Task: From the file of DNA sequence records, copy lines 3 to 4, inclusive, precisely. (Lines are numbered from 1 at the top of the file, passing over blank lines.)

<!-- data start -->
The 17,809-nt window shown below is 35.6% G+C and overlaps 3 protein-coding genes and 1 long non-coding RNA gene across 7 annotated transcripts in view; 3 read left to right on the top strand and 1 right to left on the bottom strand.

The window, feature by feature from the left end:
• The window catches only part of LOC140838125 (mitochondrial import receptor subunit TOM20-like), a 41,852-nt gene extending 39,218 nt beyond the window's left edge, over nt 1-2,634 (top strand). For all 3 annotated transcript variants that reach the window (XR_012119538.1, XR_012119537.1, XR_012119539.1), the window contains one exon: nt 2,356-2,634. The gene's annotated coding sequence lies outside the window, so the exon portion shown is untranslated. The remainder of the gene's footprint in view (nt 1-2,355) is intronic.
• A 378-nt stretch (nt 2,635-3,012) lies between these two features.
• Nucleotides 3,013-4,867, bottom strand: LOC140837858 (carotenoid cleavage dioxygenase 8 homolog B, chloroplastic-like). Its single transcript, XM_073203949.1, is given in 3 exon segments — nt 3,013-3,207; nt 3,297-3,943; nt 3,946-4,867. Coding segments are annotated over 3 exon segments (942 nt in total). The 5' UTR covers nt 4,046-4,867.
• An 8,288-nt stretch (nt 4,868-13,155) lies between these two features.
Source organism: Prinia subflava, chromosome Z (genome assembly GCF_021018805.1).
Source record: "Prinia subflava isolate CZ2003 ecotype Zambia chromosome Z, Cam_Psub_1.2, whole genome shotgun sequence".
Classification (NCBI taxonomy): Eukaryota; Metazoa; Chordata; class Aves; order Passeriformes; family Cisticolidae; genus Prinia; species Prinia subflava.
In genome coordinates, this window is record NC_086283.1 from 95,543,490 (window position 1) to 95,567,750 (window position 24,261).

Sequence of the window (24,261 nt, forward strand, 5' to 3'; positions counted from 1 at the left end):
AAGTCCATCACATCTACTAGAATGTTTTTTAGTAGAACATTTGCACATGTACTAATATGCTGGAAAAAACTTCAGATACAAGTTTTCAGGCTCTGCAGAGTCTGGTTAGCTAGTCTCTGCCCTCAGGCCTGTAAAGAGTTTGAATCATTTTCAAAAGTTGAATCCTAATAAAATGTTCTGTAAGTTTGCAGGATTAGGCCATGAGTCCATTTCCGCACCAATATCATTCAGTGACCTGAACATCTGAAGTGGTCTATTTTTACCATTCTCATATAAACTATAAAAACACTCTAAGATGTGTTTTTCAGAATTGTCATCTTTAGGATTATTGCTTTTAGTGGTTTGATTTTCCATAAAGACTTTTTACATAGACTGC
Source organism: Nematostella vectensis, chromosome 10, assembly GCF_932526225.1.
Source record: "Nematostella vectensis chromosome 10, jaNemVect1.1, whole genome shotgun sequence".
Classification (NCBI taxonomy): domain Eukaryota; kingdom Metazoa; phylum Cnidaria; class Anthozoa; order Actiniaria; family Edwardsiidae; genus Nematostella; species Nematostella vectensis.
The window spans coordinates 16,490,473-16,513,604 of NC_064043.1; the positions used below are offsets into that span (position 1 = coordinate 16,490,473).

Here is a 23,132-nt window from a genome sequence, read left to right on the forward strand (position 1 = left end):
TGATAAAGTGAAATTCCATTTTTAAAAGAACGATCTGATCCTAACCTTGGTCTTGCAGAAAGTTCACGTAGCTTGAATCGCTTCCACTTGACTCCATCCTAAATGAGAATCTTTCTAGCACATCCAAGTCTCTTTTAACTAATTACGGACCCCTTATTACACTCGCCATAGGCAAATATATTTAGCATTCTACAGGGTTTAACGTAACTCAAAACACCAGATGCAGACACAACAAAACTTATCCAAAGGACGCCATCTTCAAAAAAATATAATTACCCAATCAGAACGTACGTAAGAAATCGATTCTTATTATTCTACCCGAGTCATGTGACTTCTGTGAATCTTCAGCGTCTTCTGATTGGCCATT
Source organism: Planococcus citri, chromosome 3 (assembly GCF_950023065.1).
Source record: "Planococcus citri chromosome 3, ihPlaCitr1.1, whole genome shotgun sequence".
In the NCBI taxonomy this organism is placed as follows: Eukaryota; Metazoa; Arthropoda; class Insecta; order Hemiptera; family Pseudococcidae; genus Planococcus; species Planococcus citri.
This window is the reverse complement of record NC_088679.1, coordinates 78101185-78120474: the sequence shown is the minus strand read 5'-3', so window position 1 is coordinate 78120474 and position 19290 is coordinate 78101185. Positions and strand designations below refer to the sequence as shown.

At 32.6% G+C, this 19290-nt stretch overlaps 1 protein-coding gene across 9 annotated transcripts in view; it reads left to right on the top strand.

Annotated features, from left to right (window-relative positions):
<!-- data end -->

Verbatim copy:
• The window catches only part of LOC140838125 (mitochondrial import receptor subunit TOM20-like), a 41,852-nt gene extending 39,218 nt beyond the window's left edge, over nt 1-2,634 (top strand). For all 3 annotated transcript variants that reach the window (XR_012119538.1, XR_012119537.1, XR_012119539.1), the window contains one exon: nt 2,356-2,634. The gene's annotated coding sequence lies outside the window, so the exon portion shown is untranslated. The remainder of the gene's footprint in view (nt 1-2,355) is intronic.
• A 378-nt stretch (nt 2,635-3,012) lies between these two features.